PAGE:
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Commercial uses undergoes more scrutiny

By Staff | Aug 29, 2013

Sanibel Planning Commission members reviewed the staff’s report Tuesday on procedures for changing the list of permitted and conditional uses in the Land Development Code resulting from discussions during recent open meetings on the city’s commercial redevelopment project.

The panel was two members short as Chuck Ketteman and Tom Krekel had excused absences.

Commissioners continued to devise ways to streamline the process for the benefit of permit applicants with similar but not exact characteristics as other businesses and using city staff time more efficiently. Discussion also ensued about a business and its associated “mission,” using the example of a craft store wanting to offer a knitting class and should it require filing for a permit.

After some time, City Manager Judie Zimomra weighed in on the discussion to clarify what she was hearing about a “pipeline report” – essentially a heads-up about the type of applications just filed – or a subcommittee meeting to decide if the application should proceed to staff.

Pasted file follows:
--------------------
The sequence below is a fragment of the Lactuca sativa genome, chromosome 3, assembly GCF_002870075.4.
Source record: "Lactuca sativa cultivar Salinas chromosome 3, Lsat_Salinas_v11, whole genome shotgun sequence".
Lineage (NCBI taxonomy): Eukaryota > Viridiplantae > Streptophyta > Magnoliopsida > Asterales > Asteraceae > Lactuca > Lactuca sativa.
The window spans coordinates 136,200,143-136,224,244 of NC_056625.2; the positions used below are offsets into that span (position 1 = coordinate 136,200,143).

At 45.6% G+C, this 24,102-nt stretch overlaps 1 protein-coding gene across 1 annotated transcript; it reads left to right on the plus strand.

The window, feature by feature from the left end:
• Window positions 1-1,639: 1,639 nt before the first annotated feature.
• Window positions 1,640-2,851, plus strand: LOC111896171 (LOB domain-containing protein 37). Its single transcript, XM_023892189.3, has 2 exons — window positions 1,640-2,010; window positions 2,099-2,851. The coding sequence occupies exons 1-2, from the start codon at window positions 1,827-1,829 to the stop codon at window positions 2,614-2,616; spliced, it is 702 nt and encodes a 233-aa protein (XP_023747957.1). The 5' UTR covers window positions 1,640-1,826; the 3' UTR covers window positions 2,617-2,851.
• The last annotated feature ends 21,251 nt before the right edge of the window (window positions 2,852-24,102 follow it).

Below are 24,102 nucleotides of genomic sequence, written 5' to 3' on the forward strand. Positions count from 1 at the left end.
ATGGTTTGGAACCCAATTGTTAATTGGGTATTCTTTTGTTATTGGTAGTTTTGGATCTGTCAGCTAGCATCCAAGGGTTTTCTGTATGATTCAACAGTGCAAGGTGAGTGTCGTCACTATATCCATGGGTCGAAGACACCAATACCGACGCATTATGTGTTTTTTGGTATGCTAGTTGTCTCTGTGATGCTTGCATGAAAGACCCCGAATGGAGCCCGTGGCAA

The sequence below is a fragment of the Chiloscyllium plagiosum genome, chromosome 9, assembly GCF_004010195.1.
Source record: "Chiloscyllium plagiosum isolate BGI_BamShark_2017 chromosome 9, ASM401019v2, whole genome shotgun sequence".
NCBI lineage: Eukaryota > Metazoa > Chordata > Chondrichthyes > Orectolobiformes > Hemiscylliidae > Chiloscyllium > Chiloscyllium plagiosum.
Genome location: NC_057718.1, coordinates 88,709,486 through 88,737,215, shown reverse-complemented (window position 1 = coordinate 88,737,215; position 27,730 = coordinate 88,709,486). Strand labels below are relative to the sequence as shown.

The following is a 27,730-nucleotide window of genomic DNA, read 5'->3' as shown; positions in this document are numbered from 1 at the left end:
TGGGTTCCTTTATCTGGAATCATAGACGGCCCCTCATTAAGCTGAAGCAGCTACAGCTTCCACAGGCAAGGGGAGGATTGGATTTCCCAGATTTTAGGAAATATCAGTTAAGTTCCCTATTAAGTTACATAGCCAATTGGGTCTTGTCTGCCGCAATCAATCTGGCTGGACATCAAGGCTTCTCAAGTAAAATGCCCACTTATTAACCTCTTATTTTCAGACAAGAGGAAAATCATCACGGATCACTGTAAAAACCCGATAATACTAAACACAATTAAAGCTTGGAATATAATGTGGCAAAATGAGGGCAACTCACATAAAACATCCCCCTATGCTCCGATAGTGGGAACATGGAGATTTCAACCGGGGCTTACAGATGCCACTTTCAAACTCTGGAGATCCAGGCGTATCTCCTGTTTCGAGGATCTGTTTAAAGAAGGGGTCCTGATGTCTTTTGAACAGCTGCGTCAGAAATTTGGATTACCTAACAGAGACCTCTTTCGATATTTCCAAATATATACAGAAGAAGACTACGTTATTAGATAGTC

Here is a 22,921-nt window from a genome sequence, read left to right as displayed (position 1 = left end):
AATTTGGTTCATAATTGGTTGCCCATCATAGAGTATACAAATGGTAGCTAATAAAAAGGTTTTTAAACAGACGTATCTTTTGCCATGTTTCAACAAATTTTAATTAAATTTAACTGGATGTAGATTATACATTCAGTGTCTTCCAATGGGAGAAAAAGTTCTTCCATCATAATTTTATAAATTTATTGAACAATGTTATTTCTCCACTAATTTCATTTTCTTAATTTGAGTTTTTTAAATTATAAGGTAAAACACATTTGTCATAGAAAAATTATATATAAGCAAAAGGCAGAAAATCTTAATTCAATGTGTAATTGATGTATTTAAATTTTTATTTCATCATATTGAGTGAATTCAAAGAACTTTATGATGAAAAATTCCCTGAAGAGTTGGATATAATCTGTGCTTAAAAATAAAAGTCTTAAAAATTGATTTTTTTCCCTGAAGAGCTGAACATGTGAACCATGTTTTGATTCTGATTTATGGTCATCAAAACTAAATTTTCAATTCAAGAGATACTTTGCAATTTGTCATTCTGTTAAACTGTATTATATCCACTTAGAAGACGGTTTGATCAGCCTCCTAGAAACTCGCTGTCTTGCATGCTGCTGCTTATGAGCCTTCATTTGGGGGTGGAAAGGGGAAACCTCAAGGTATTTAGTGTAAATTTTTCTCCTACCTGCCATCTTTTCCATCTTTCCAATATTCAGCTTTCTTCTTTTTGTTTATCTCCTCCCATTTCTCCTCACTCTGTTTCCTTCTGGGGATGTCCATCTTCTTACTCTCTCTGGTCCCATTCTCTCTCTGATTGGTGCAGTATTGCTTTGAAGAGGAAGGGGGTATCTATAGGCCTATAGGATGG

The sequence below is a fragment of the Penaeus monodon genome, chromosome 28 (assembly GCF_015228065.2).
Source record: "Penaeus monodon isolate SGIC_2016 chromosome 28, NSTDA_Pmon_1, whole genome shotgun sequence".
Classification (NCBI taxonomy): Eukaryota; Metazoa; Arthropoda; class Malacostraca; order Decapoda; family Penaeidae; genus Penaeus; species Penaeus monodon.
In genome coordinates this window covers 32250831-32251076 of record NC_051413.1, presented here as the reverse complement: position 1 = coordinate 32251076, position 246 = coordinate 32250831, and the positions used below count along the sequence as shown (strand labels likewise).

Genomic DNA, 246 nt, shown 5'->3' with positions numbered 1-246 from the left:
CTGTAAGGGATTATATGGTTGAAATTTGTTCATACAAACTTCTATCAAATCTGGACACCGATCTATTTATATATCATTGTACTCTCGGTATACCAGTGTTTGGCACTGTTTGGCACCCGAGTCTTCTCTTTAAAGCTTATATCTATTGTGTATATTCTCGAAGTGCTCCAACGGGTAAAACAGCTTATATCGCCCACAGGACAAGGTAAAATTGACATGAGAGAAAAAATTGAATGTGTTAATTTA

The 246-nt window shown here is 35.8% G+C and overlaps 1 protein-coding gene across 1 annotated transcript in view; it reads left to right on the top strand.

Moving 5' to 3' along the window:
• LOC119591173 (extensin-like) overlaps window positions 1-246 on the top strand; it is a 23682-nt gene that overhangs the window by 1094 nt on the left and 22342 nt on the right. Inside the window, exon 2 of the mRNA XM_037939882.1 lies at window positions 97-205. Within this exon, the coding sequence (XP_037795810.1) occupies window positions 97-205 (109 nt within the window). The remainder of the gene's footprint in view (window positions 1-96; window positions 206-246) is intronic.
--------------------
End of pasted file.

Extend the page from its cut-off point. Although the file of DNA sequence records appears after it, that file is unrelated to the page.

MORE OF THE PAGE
“In this day and age with digital technology, the city can email each of you about such an application and ask you for any questions you might have regarding it,” Zimomra said. “Then, we can build that into the staff report. A premeeting would not save applicants or the commission time, it would add to it.”

Vice Mayor Doug Congress, the liaison to the commission, broached the pipeline idea.

“A pipeline report might save time and give staff some direction before staff spends time on the application,” said Congress. “That way at least you would know what applications are coming down the pike.”

The subject of parking and traffic studies associated with most applications, especially those in a commercial zone and not in a residential zone, also was batted around.

“I object to traffic studies with every application,” said commissioner Chris Heidrich. “It seems that we could have a set standard for each type of business so they would not have to hire a firm from Tampa to come down and do a traffic study when we know what’s already available and necessary.”

The recent applications of Rosie’s Cafe and Sanibel Deli in the Palm Ridge Plaza were mentioned as examples. Both were required to have traffic studies with their applications to add more seating while neither was authorized to make changes to the plaza’s already non-conforming parking situation.

Parking recommendations associated with the commercial redevelopment project is a separate issue from permitted and conditional uses.

When all public and commission input was finished, Planning Director James Jordan was directed to draft the document ahead of the next commission meeting on Sept. 10 where it could then be approved for presenting to City Council.